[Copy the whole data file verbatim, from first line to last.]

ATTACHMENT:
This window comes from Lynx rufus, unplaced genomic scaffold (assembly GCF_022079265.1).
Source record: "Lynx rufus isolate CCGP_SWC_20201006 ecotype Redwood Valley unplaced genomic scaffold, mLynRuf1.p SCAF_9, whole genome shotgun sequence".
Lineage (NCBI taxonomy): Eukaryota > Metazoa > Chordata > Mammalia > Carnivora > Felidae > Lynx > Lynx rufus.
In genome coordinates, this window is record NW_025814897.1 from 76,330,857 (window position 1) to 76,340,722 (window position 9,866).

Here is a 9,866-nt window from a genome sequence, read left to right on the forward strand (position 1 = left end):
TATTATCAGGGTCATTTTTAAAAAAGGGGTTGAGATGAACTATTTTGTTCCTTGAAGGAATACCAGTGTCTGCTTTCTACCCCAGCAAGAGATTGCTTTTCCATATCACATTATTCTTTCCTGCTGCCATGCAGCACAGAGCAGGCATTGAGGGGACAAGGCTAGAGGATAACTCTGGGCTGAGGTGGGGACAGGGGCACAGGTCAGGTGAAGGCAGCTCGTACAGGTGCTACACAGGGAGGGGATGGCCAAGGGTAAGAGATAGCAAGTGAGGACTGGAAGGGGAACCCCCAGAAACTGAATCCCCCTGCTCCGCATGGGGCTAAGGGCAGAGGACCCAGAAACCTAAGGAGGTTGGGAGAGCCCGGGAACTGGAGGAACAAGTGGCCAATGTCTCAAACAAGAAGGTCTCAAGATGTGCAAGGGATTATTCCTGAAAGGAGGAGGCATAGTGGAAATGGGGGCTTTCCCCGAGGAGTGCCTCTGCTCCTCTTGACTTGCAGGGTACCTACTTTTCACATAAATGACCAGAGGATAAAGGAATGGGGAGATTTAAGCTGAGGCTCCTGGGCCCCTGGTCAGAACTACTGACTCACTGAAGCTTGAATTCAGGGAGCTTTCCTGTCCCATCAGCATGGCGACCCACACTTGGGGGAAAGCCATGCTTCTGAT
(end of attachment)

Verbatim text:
This window comes from Lynx rufus, unplaced genomic scaffold (assembly GCF_022079265.1).
Source record: "Lynx rufus isolate CCGP_SWC_20201006 ecotype Redwood Valley unplaced genomic scaffold, mLynRuf1.p SCAF_9, whole genome shotgun sequence".
Lineage (NCBI taxonomy): Eukaryota > Metazoa > Chordata > Mammalia > Carnivora > Felidae > Lynx > Lynx rufus.
In genome coordinates, this window is record NW_025814897.1 from 76,330,857 (window position 1) to 76,340,722 (window position 9,866).

Here is a 9,866-nt window from a genome sequence, read left to right on the forward strand (position 1 = left end):
TATTATCAGGGTCATTTTTAAAAAAGGGGTTGAGATGAACTATTTTGTTCCTTGAAGGAATACCAGTGTCTGCTTTCTACCCCAGCAAGAGATTGCTTTTCCATATCACATTATTCTTTCCTGCTGCCATGCAGCACAGAGCAGGCATTGAGGGGACAAGGCTAGAGGATAACTCTGGGCTGAGGTGGGGACAGGGGCACAGGTCAGGTGAAGGCAGCTCGTACAGGTGCTACACAGGGAGGGGATGGCCAAGGGTAAGAGATAGCAAGTGAGGACTGGAAGGGGAACCCCCAGAAACTGAATCCCCCTGCTCCGCATGGGGCTAAGGGCAGAGGACCCAGAAACCTAAGGAGGTTGGGAGAGCCCGGGAACTGGAGGAACAAGTGGCCAATGTCTCAAACAAGAAGGTCTCAAGATGTGCAAGGGATTATTCCTGAAAGGAGGAGGCATAGTGGAAATGGGGGCTTTCCCCGAGGAGTGCCTCTGCTCCTCTTGACTTGCAGGGTACCTACTTTTCACATAAATGACCAGAGGATAAAGGAATGGGGAGATTTAAGCTGAGGCTCCTGGGCCCCTGGTCAGAACTACTGACTCACTGAAGCTTGAATTCAGGGAGCTTTCCTGTCCCATCAGCATGGCGACCCACACTTGGGGGAAAGCCATGCTTCTGAT